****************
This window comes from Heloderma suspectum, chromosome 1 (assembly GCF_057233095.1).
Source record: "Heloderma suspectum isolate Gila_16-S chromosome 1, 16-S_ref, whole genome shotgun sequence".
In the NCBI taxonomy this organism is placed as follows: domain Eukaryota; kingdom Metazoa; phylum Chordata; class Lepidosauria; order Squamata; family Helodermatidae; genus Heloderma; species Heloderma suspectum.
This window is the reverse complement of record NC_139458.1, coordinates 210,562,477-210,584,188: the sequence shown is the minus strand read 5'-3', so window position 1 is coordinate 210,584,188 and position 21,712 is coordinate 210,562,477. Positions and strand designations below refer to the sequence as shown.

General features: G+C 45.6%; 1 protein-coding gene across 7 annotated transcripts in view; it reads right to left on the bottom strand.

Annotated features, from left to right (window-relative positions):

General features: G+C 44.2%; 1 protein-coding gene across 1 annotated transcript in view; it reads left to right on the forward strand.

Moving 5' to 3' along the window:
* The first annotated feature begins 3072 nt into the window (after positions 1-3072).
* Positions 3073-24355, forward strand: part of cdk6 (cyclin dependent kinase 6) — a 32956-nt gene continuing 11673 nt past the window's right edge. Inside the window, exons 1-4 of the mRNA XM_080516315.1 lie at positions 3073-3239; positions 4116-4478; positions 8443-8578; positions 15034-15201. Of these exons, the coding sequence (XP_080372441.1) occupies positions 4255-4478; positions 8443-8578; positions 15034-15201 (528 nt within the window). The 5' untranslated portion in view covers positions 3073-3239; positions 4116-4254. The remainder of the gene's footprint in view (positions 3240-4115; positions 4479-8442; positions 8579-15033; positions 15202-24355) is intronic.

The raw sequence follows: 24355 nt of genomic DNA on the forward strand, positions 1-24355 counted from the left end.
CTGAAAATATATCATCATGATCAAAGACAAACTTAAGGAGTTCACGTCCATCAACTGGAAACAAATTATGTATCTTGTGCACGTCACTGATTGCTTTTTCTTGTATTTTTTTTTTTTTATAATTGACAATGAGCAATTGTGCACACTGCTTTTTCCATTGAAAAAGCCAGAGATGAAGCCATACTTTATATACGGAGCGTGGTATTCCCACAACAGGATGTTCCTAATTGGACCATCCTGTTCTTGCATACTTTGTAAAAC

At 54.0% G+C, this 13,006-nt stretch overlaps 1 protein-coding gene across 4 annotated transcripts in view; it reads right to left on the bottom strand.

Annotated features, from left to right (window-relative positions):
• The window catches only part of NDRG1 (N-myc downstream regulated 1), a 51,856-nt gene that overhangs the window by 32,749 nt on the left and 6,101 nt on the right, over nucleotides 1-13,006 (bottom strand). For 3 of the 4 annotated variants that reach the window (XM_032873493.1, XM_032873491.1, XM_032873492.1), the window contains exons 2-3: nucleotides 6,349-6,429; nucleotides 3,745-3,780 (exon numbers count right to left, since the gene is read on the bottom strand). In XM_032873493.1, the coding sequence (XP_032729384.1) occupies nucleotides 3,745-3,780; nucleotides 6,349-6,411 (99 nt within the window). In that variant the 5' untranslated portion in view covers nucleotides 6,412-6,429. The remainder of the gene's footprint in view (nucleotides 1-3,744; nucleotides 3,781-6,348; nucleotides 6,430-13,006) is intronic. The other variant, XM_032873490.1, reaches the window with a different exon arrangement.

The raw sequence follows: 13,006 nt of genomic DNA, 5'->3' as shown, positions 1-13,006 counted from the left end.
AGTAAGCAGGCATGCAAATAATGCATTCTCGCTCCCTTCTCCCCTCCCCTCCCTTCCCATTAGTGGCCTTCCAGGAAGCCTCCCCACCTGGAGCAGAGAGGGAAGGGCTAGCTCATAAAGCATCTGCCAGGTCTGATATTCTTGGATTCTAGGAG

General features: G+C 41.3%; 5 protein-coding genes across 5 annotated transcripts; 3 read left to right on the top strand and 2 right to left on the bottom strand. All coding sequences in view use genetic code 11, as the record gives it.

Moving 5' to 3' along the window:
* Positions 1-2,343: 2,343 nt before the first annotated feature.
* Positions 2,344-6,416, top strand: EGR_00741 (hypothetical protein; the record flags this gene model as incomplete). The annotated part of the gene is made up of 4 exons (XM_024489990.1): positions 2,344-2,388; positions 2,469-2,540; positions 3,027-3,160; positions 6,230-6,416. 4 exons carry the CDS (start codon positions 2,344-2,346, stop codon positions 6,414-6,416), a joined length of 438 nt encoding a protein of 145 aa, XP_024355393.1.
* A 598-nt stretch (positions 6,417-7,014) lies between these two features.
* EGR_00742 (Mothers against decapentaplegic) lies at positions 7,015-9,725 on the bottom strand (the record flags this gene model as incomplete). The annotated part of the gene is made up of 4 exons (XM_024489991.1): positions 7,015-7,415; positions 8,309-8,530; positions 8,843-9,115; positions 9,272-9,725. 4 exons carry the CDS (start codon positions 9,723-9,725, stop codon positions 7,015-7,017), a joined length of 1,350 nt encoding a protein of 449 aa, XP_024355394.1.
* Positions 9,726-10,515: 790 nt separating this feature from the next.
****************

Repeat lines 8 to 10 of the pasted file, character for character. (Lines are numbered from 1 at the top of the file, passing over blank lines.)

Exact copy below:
Moving 5' to 3' along the window:
* The first annotated feature begins 3072 nt into the window (after positions 1-3072).
* Positions 3073-24355, forward strand: part of cdk6 (cyclin dependent kinase 6) — a 32956-nt gene continuing 11673 nt past the window's right edge. Inside the window, exons 1-4 of the mRNA XM_080516315.1 lie at positions 3073-3239; positions 4116-4478; positions 8443-8578; positions 15034-15201. Of these exons, the coding sequence (XP_080372441.1) occupies positions 4255-4478; positions 8443-8578; positions 15034-15201 (528 nt within the window). The 5' untranslated portion in view covers positions 3073-3239; positions 4116-4254. The remainder of the gene's footprint in view (positions 3240-4115; positions 4479-8442; positions 8579-15033; positions 15202-24355) is intronic.